Andrew> We recently produced Pepsi’s holiday TV spot, 'Melt For You' with The Studio at PepsiCo, two time Academy Award winning director Robert Stromberg, and The Mill. It tells the story of an adventurous snowman who risks everything to get his hands on a variety of tasty PepsiCo brands. It was such an incredible and collaborative process to bring these characters to life with such an insanely talented team. 

LBB> Producers always have the best stories. What’s the hairiest / most insane situation you’ve found yourself in and how did you work your way out of it?

Andrew> How much time do you have? I probably shouldn't put it in writing…

LBB> What are your personal ambitions or aspirations as a producer?

Andrew> My ambition is endless. I want exposure to every type of new technology and ways to produce things as they evolve. I’m always looking towards the future and am not afraid of any challenge. 

LBB> As a producer your brain must have a neverending "to do" list. How do you switch off? What do you do to relax?

Andrew> Finding balance is super important and looks different for everybody. For me I like to go all in on projects for months and then go all in on my time off. It’s non-traditional and I like to do it in time blocks throughout the year instead of the traditional 9 to 5. 

At the end of the day when I sign off from work, I meditate and get out of that head space. It’s important to take breaks and find a tool that helps you separate your work day from life, because we do work from home a lot. Mediation works for me. It’s almost like a mind reset. 

LBB> Producers are problem solvers. What personally fuels your curiosity and drive?

Andrew> Problems. I love problems. If there’s a fire, put me in it, I want to fight it. There’s always a solution, and that knowledge keeps me calm and collected. I always remind myself that we aren’t heart surgeons. At the end of the day, we have the luxury of producing art so there’s always a solution.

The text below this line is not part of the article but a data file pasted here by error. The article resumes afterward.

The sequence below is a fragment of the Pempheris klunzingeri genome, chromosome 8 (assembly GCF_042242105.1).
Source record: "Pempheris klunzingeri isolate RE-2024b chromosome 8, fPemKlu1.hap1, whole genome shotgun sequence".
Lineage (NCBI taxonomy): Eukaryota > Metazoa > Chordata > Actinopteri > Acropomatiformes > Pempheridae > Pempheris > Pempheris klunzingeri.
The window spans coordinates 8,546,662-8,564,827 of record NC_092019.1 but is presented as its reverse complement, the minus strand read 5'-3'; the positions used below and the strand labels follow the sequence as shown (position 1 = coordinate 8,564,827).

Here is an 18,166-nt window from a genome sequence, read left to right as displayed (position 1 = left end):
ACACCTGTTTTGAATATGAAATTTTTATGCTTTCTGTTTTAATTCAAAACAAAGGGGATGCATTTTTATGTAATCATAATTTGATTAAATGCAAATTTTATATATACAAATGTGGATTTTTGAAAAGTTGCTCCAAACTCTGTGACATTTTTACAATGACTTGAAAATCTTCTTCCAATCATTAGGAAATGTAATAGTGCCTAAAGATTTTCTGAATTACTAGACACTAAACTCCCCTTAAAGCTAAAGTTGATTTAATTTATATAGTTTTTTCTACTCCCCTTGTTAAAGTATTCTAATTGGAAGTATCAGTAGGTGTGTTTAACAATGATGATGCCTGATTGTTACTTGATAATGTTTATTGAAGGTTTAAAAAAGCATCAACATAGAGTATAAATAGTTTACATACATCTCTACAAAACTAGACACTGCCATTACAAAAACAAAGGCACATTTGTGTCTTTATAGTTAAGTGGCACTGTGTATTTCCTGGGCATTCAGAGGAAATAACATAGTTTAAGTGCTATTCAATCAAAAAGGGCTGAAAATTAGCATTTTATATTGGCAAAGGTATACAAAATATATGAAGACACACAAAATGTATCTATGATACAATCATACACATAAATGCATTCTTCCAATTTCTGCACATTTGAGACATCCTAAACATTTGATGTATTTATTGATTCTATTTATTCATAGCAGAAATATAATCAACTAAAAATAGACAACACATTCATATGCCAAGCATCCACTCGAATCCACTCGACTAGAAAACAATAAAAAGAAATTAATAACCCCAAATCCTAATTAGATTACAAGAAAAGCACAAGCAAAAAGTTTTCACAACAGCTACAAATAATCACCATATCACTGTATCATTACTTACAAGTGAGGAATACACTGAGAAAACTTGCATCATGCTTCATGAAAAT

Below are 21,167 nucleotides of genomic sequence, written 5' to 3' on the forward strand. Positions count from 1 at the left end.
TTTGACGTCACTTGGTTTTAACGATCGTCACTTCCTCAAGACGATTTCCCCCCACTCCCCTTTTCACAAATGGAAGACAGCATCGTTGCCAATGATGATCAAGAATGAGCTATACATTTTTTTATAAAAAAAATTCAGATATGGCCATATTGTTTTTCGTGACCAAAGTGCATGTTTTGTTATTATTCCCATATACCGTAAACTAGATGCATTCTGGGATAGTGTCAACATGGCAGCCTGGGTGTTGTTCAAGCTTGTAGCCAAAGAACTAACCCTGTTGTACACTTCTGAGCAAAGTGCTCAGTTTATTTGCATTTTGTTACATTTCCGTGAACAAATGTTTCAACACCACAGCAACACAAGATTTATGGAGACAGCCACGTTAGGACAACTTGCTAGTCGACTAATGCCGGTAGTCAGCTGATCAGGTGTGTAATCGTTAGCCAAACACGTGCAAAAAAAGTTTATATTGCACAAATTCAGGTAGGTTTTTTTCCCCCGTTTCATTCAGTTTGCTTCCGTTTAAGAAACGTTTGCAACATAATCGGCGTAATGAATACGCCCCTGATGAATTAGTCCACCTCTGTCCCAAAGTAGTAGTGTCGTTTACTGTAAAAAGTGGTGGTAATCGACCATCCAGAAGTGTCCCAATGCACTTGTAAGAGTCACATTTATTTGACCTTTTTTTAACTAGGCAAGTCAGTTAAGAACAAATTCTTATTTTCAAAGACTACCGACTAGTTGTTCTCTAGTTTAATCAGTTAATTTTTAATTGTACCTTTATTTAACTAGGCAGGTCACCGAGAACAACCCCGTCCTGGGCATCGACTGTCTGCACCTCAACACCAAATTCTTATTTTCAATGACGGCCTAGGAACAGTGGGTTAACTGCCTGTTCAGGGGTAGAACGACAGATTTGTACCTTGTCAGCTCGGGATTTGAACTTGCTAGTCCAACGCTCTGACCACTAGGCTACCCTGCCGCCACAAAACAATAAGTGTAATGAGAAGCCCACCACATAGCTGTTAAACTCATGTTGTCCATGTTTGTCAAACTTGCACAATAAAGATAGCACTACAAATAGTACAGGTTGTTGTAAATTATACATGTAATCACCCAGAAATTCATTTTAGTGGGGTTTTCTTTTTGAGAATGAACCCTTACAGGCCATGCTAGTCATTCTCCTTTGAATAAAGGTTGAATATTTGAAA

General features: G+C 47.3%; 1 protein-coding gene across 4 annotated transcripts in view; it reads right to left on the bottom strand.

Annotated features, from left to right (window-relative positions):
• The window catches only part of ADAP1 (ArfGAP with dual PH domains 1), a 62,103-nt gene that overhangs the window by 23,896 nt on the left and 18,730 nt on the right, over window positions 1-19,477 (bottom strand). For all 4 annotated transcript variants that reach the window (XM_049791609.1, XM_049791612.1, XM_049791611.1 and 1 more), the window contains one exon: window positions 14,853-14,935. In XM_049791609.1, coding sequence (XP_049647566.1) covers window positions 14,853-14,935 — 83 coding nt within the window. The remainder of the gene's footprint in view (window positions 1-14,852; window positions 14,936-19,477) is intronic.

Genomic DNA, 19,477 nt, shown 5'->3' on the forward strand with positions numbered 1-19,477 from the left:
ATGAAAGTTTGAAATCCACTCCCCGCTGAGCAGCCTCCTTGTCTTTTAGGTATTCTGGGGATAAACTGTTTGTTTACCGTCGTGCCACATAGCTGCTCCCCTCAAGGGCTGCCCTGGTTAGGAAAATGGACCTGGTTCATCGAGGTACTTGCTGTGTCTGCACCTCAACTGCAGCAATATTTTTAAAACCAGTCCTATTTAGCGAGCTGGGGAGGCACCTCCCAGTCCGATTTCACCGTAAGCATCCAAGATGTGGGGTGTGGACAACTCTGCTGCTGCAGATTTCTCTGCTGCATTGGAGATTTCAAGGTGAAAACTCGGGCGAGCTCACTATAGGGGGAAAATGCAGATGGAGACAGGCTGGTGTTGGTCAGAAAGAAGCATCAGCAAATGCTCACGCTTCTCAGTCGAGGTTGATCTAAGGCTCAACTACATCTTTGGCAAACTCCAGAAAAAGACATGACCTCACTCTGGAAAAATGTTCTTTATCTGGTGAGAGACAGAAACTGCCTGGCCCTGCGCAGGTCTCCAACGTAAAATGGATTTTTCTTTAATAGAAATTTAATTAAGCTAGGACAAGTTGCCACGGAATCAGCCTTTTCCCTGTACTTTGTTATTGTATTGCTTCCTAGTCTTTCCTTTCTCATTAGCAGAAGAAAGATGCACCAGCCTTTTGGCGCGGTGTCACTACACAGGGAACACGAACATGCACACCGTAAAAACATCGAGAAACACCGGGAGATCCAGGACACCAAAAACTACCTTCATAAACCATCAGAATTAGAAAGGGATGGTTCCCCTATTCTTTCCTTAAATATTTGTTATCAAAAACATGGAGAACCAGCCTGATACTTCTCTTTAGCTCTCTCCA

LBB> What advice would you give to people who are interested in becoming a producer?

Andrew> Get exposure right away. Find a producer that inspires you and lean on them. A lot of producers I know want to help other people get to the producer level. Never be afraid to ask for help or advice. Producers by nature are the most helpful people you’ll ever know. Helping other people is in our blood. We want to lift each other up. 

LBB> From your experience what are the ingredients for a successful production?

Andrew> Collaboration and strong relationships. Once you have your team formed, moving as one cohesive unit from beginning to end will always result in landing on the same end goal that you’re all working towards. 

LBB> What’s the key to a successful production-client relationship?

Andrew> Strong communication, collaboration, and transparency. Sometimes having tough conversations is intimidating, but it’s important to have them early on in order to get ahead and solve problems together. 


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Makers, Fri, 09 Dec 2022 09:27:22 GMT